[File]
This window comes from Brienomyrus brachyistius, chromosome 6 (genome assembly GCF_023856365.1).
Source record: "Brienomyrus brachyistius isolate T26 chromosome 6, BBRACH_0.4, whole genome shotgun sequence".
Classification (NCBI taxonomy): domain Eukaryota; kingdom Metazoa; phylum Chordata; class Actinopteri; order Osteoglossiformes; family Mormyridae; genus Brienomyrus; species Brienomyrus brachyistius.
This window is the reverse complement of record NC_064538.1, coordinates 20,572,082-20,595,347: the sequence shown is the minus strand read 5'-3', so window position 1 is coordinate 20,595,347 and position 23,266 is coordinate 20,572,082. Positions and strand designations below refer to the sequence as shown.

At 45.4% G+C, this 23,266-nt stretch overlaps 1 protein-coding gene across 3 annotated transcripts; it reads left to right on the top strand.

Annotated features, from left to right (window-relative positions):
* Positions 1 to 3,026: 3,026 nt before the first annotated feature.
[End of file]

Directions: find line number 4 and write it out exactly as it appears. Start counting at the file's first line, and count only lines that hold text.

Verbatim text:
This window is the reverse complement of record NC_064538.1, coordinates 20,572,082-20,595,347: the sequence shown is the minus strand read 5'-3', so window position 1 is coordinate 20,595,347 and position 23,266 is coordinate 20,572,082. Positions and strand designations below refer to the sequence as shown.